After a five-year stint as a screenwriter, I decided –- stupidly -- to write a novel. At the time, I had a West Coast agent, but he didn’t sell books, so I had to find a new agent, a process I would liken to having your testicles surgically removed by a carpenter.

After a slew of rejections, one agent wrote me a long letter that lauded the novel’s merits. “Funny, smart and full of rewards,” it read.

I was exhilarated… until I came to the second page. In spite of all those “rewards,” she rejected it. Too tough to market, she said. Since most books are bought by women, she bemoaned the fact that I was a man. Had I been a female author, writing about a female character, the novel would have been a sure sell.

I was taken aback. Was she saying that, as a male, I was unpublishable, but as a woman I’d be in line for a National Book Award? Was she implying that I alter things to make readers think I was a female author? Could I get away with it?

Sure, taking a female pseudonym and changing my protagonist’s name to Bambi wouldn’t be that difficult, but what about book signings or talk shows?

Did I crave publication badly enough to start wearing skirts? I’d have to cover my five-o’clock shadow with ten pounds of pancake make-up, relearn how to cross my legs, develop a friendly relationship between a pair of 3-inch heels and the floor, and figure out how to put on a bra without strangling myself.

A quick survey of the nether regions of my wife’s closet revealed that yes, a few of her dresses would fit me (sort of), but coaxing a cleavage out of my flat, hairy chest would be tricky without the aid of a fork lift.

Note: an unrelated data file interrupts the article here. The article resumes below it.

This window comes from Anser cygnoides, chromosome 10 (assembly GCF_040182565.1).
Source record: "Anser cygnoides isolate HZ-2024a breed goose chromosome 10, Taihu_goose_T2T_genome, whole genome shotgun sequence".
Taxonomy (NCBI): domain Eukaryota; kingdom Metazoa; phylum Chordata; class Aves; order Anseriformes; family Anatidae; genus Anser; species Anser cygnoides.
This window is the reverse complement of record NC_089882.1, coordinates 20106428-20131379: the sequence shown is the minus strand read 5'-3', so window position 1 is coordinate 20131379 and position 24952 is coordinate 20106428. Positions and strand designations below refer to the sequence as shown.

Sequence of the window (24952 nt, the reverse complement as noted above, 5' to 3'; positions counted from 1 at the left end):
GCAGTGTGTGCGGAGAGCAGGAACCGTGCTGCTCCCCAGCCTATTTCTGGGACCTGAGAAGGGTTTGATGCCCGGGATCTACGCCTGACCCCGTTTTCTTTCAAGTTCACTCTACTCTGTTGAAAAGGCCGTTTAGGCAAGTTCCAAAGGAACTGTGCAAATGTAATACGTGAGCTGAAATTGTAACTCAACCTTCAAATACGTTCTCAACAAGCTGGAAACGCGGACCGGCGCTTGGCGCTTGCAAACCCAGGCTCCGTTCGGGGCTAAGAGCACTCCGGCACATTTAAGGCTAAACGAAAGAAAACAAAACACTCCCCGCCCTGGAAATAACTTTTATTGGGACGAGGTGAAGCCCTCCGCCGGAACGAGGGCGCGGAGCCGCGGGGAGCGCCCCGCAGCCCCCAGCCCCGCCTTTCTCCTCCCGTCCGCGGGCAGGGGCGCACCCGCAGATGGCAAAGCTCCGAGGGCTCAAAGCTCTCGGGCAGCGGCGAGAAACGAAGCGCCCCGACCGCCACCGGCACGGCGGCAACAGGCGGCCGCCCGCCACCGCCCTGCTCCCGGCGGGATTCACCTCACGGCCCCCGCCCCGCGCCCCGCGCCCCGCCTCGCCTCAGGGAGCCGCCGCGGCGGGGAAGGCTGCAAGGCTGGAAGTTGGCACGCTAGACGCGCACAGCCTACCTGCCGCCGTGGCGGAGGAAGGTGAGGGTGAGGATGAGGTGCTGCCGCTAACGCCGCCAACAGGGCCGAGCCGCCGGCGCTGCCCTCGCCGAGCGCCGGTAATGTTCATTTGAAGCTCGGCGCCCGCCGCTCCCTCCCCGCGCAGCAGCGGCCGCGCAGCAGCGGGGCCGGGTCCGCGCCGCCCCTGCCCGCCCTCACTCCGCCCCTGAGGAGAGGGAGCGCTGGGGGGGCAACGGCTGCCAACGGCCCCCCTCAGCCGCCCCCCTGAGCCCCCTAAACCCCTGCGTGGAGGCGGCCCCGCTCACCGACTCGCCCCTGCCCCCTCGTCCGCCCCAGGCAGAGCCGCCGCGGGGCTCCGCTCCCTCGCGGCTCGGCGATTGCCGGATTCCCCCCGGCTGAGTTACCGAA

Could I really pull off a George Sand in reverse?

When I finally found an agent to represent me, the rejections continued to pour in –- this time from publishers. “Smart, funny and wise.” (Rejected);  “A ripping yarn.” (Rejected); “An accomplished and witty book.” (Rejected.)

My agent advised me to write a mystery about a lady detective.  

I retreated in disgust, but still toyed with the moronic idea of rewriting the book as a female. Finally, I decided that such an alteration (not to mention my inability to discern the logistics of a thong) would destroy the book’s integrity, such as it was.

After all, would Hemingway have won the Nobel Prize for The Old Ma’am and the Sea? Would Jane Eyre have worked as Jake Eyre? Can you imagine Judith the Obscure, or Mrs. Ulysses, or Tex of the D’Urbervilles or Mom Sawyer or One Day in the Life of Irene Denisovitch or Moby…. er…never mind.  

I lamented: If only I had been born female (or at least a guy who liked wearing pant suits.) Am I bitter? Not really. Rejection comes with the territory.  The novel eventually sold (with the male protagonist intact) and, since it was a two-book deal, my next one was also about a guy.

But now I’m working on a mystery, featuring –- if you’ll excuse the expression –- a lady dick.

My pen name is Jane Blumenthal.  Check the bestseller list.